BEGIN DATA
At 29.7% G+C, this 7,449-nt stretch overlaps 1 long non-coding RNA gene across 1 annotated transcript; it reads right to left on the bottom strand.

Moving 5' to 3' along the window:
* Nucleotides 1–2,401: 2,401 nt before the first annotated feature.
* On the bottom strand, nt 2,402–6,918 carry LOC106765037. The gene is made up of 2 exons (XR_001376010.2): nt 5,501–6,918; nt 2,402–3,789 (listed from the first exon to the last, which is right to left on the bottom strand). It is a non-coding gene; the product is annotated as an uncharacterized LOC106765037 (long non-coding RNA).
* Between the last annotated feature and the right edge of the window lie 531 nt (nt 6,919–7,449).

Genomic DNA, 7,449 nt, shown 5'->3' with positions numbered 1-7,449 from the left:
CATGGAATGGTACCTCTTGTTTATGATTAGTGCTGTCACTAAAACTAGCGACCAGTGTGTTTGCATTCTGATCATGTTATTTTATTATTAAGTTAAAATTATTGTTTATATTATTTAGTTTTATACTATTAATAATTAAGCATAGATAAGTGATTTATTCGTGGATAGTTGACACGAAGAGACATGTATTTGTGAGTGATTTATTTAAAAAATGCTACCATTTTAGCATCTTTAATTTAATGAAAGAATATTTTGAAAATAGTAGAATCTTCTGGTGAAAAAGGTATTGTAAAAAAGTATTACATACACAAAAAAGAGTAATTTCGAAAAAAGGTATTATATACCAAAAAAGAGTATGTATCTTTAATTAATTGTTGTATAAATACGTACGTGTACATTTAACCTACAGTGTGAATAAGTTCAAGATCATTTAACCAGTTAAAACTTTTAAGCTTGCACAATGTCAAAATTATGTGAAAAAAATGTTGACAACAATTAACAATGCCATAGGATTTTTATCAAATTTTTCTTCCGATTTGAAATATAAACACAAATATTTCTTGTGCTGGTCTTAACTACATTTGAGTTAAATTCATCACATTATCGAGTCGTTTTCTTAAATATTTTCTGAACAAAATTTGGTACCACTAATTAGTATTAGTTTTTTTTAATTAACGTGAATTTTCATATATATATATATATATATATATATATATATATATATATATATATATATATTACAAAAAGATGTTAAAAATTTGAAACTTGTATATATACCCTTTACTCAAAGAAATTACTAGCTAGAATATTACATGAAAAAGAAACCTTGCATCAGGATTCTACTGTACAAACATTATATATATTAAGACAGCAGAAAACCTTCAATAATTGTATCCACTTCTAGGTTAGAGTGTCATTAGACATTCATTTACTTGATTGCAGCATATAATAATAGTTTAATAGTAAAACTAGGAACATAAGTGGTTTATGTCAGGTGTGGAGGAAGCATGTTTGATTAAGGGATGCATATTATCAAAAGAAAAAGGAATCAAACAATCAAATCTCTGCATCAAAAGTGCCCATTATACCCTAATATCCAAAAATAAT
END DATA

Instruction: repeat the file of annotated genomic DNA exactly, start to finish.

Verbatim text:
At 29.7% G+C, this 7,449-nt stretch overlaps 1 long non-coding RNA gene across 1 annotated transcript; it reads right to left on the bottom strand.

Moving 5' to 3' along the window:
* Nucleotides 1–2,401: 2,401 nt before the first annotated feature.
* On the bottom strand, nt 2,402–6,918 carry LOC106765037. The gene is made up of 2 exons (XR_001376010.2): nt 5,501–6,918; nt 2,402–3,789 (listed from the first exon to the last, which is right to left on the bottom strand). It is a non-coding gene; the product is annotated as an uncharacterized LOC106765037 (long non-coding RNA).
* Between the last annotated feature and the right edge of the window lie 531 nt (nt 6,919–7,449).

Genomic DNA, 7,449 nt, shown 5'->3' with positions numbered 1-7,449 from the left:
CATGGAATGGTACCTCTTGTTTATGATTAGTGCTGTCACTAAAACTAGCGACCAGTGTGTTTGCATTCTGATCATGTTATTTTATTATTAAGTTAAAATTATTGTTTATATTATTTAGTTTTATACTATTAATAATTAAGCATAGATAAGTGATTTATTCGTGGATAGTTGACACGAAGAGACATGTATTTGTGAGTGATTTATTTAAAAAATGCTACCATTTTAGCATCTTTAATTTAATGAAAGAATATTTTGAAAATAGTAGAATCTTCTGGTGAAAAAGGTATTGTAAAAAAGTATTACATACACAAAAAAGAGTAATTTCGAAAAAAGGTATTATATACCAAAAAAGAGTATGTATCTTTAATTAATTGTTGTATAAATACGTACGTGTACATTTAACCTACAGTGTGAATAAGTTCAAGATCATTTAACCAGTTAAAACTTTTAAGCTTGCACAATGTCAAAATTATGTGAAAAAAATGTTGACAACAATTAACAATGCCATAGGATTTTTATCAAATTTTTCTTCCGATTTGAAATATAAACACAAATATTTCTTGTGCTGGTCTTAACTACATTTGAGTTAAATTCATCACATTATCGAGTCGTTTTCTTAAATATTTTCTGAACAAAATTTGGTACCACTAATTAGTATTAGTTTTTTTTAATTAACGTGAATTTTCATATATATATATATATATATATATATATATATATATATATATATATATATATTACAAAAAGATGTTAAAAATTTGAAACTTGTATATATACCCTTTACTCAAAGAAATTACTAGCTAGAATATTACATGAAAAAGAAACCTTGCATCAGGATTCTACTGTACAAACATTATATATATTAAGACAGCAGAAAACCTTCAATAATTGTATCCACTTCTAGGTTAGAGTGTCATTAGACATTCATTTACTTGATTGCAGCATATAATAATAGTTTAATAGTAAAACTAGGAACATAAGTGGTTTATGTCAGGTGTGGAGGAAGCATGTTTGATTAAGGGATGCATATTATCAAAAGAAAAAGGAATCAAACAATCAAATCTCTGCATCAAAAGTGCCCATTATACCCTAATATCCAAAAATAAT